Israel upping anti-incitement policy, Dutch parliament told

Itamar Marcus, founder and director of Palestinian Media Watch, addresses Dutch legislators considering withholding PA aid.

By CNAAN LIPSHIZ, JERUSALEM POST CORRESPONDENT
February 5, 2012 12:18
3 minute read.
Itamar Marcus of Palestinian Media Watch

Itamar Marcus 390. (photo credit: Courtesy of Youtube)

 
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THE HAGUE – The Israeli government toughened its policy last month on Palestinian incitement, Itamar Marcus, founder and director of Palestinian Media Watch, told Dutch legislators Thursday.

Government sources in Jerusalem, meanwhile, confirmed that “dealing with Palestinian incitement has become a priority issue for Israel.”

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The Dutch Christian party that invited Marcus to speak in parliament demanded The Netherlands consider withholding aid to the Palestinian Authority unless the latter curbed anti-Semitic speech and glorification of violence by its officials and through its media.

“For the longest time, material on Palestinian incitement to violence was used quietly by the Israeli government,” Marcus said at a presentation of his new book, Deception, in the parliament.

“In the last few weeks, there has been a major change on the part of the Israeli government, which is putting this issue at a higher level.”

Marcus, whose Jerusalembased NGO has been monitoring Palestinian media since 1996, pointed to condemnations from Prime Minister Binyamin Netanyahu over the past few weeks as signs of this new policy.

“There were a few public statements by the prime minister: He spoke about the glorification of the killers of the Fogel family; about the mufti of Jerusalem’s call to kill Jews, and the book, Deception, was given by Israeli negotiators to Saeb Erekat 10 days ago in negotiations in Jordan,” he said.

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Last month, the official Fatah-controlled television channel broadcast a sermon by the mufti of Jerusalem, who praised the “Fatah revolution” and called on Muslims to kill Jews at a ceremony celebrating the PA faction’s 47th anniversary. The same television channel in January presented the men who murdered five members of the Fogel family in the Itamar settlement in March as heroes.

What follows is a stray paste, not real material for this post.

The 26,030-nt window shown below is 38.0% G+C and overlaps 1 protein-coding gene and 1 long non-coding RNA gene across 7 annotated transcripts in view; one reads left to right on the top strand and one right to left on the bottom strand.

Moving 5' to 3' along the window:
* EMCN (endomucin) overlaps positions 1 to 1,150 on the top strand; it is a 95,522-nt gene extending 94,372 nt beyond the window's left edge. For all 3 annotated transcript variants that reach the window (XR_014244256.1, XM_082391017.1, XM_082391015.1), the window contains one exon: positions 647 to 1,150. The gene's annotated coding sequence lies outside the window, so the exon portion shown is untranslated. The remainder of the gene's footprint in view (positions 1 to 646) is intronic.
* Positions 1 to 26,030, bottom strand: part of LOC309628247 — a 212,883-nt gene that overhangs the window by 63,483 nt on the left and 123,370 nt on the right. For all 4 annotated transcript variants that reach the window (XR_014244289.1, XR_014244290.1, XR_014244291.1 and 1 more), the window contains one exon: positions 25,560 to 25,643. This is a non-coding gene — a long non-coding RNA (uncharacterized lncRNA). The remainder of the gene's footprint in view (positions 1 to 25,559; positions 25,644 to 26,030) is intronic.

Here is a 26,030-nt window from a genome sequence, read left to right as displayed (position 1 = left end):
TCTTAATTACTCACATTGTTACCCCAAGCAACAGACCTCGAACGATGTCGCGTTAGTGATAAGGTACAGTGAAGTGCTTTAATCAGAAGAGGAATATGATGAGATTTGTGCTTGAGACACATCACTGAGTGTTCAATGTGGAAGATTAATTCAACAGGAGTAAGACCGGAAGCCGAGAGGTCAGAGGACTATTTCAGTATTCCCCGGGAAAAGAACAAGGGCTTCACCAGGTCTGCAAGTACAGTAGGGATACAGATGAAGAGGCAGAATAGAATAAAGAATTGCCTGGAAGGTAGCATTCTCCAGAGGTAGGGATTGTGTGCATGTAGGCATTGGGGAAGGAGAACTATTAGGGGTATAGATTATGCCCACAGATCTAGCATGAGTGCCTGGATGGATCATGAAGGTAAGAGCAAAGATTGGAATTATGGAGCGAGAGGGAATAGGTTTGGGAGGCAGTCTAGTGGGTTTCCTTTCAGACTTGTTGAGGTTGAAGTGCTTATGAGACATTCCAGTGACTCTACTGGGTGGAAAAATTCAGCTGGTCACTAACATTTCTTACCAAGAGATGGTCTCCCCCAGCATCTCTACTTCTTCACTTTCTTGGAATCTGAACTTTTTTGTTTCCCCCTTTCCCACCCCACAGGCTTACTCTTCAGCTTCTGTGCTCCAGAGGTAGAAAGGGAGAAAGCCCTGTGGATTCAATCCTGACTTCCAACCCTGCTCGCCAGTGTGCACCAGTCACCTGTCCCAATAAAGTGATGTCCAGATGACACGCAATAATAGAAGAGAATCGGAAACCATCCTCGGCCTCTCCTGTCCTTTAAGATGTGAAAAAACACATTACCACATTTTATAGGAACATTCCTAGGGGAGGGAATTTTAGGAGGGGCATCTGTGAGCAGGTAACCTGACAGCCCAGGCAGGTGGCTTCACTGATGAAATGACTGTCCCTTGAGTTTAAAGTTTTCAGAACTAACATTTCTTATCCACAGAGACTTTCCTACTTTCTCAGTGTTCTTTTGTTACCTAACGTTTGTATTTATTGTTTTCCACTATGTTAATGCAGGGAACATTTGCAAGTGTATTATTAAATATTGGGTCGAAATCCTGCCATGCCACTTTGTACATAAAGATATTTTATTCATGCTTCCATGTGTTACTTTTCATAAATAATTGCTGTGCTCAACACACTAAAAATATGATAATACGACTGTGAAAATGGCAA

Marcus said Britain and the EU had condemned the mufti’s statement following Netanyahu’s own statement.

“As Israel becomes more outspoken about this issue, we’re hoping other countries [will] likewise be more outspoken,” the NGO director said. “It could be that the world is waiting for Israel.”

Contacted for a reaction, the Prime Minister’s Office confirmed that it was working “intensively” against incitement.

“Prime Minister Binyamin Netanyahu views the Palestinian Authority’s incitement against Israel as an obstacle to peace,” his office said. Government sources said the issue had become a top priority.

Deputy Foreign Minister Danny Ayalon told The Jerusalem Post that “we cannot turn a blind eye to this incitement, and the international community has to loudly condemn these comments.”

Marcus’s recently published book focuses on “duplicity” by Palestinian officials, who, he says, deliver reconciliatory messages to foreign ears while offering bellicose speeches to their home audience.

Among the hundreds of examples the 275-page book cites are two statements that Palestinian Prime Minister Salam Fayyad made on the same day. On March 23 last year, he expressed his “honor and admiration” for four female prisoners involved in terror bombings inside Israel, hours after condemning a deadly terror bombing in Jerusalem.

Marcus came to present his book to the parliament at the initiative of Joël Voordewind, an MP for the relatively small centrist party ChristenUnie. Attending his address were representatives of the Party for Freedom and the ruling Liberal Party. Labor, the Socialist Party and other parties did not send any representatives to the book presentation.

On Wednesday, Voordewind submitted a parliamentary query containing seven questions addressed to Foreign Minister Uri Rosenthal.

One of the questions read, “Are you prepared to give out aid to the Palestinian Authority on a monthly basis instead of a yearly basis, which would evaluate every month whether the PA is indeed carrying out an effective anti-terrorism policy?” According to parliament regulations, Rosenthal has two weeks to reply.

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